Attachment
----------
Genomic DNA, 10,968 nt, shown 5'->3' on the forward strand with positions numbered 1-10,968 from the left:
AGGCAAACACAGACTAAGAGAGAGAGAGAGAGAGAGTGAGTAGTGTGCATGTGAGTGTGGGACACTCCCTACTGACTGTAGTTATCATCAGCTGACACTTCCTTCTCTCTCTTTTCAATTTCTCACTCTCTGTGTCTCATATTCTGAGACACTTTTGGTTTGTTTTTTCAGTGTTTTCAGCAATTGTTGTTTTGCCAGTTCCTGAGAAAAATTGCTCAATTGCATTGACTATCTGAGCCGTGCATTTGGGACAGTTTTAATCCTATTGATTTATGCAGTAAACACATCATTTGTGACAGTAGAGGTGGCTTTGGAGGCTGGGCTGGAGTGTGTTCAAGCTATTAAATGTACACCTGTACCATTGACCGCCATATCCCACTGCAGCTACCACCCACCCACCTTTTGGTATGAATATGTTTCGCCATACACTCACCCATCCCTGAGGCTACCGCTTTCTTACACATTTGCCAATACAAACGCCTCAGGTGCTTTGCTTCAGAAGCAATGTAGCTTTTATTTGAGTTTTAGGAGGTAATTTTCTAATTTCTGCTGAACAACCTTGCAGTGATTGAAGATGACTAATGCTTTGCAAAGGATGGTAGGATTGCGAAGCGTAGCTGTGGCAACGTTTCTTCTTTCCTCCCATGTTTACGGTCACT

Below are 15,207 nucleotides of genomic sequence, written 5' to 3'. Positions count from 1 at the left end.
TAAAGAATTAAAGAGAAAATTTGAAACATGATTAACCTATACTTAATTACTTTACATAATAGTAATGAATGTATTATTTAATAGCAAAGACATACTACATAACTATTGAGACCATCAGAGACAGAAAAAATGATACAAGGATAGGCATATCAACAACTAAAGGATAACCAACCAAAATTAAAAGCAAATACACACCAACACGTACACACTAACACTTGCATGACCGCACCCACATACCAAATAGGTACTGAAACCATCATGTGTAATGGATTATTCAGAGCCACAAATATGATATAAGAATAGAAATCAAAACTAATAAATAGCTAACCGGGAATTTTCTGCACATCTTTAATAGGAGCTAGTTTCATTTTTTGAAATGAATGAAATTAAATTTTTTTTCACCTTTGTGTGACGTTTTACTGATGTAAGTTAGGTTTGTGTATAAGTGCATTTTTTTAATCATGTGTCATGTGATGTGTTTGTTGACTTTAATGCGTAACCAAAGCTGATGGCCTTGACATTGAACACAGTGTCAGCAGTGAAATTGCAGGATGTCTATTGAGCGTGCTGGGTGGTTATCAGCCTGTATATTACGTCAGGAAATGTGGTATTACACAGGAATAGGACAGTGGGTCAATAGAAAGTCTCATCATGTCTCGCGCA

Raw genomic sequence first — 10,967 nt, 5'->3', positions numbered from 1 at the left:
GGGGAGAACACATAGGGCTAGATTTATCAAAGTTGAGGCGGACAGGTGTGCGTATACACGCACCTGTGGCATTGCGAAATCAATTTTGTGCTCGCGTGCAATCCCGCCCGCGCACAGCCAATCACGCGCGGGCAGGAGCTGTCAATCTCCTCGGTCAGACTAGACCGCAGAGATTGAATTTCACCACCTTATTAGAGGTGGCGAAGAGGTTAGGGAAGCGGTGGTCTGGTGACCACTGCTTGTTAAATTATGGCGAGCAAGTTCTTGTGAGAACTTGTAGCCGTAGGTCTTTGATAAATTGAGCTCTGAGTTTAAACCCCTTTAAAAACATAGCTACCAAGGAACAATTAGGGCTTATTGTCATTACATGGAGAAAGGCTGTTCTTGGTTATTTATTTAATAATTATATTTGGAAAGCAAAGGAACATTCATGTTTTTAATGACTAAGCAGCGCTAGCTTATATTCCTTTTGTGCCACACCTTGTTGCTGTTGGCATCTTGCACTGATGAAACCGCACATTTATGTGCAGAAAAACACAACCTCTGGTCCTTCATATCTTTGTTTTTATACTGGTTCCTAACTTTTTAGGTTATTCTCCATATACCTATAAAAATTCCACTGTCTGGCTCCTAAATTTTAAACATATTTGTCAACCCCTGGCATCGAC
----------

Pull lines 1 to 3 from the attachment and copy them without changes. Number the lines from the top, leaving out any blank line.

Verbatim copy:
Genomic DNA, 10,968 nt, shown 5'->3' on the forward strand with positions numbered 1-10,968 from the left:
AGGCAAACACAGACTAAGAGAGAGAGAGAGAGAGAGTGAGTAGTGTGCATGTGAGTGTGGGACACTCCCTACTGACTGTAGTTATCATCAGCTGACACTTCCTTCTCTCTCTTTTCAATTTCTCACTCTCTGTGTCTCATATTCTGAGACACTTTTGGTTTGTTTTTTCAGTGTTTTCAGCAATTGTTGTTTTGCCAGTTCCTGAGAAAAATTGCTCAATTGCATTGACTATCTGAGCCGTGCATTTGGGACAGTTTTAATCCTATTGATTTATGCAGTAAACACATCATTTGTGACAGTAGAGGTGGCTTTGGAGGCTGGGCTGGAGTGTGTTCAAGCTATTAAATGTACACCTGTACCATTGACCGCCATATCCCACTGCAGCTACCACCCACCCACCTTTTGGTATGAATATGTTTCGCCATACACTCACCCATCCCTGAGGCTACCGCTTTCTTACACATTTGCCAATACAAACGCCTCAGGTGCTTTGCTTCAGAAGCAATGTAGCTTTTATTTGAGTTTTAGGAGGTAATTTTCTAATTTCTGCTGAACAACCTTGCAGTGATTGAAGATGACTAATGCTTTGCAAAGGATGGTAGGATTGCGAAGCGTAGCTGTGGCAACGTTTCTTCTTTCCTCCCATGTTTACGGTCACT

Below are 15,207 nucleotides of genomic sequence, written 5' to 3'. Positions count from 1 at the left end.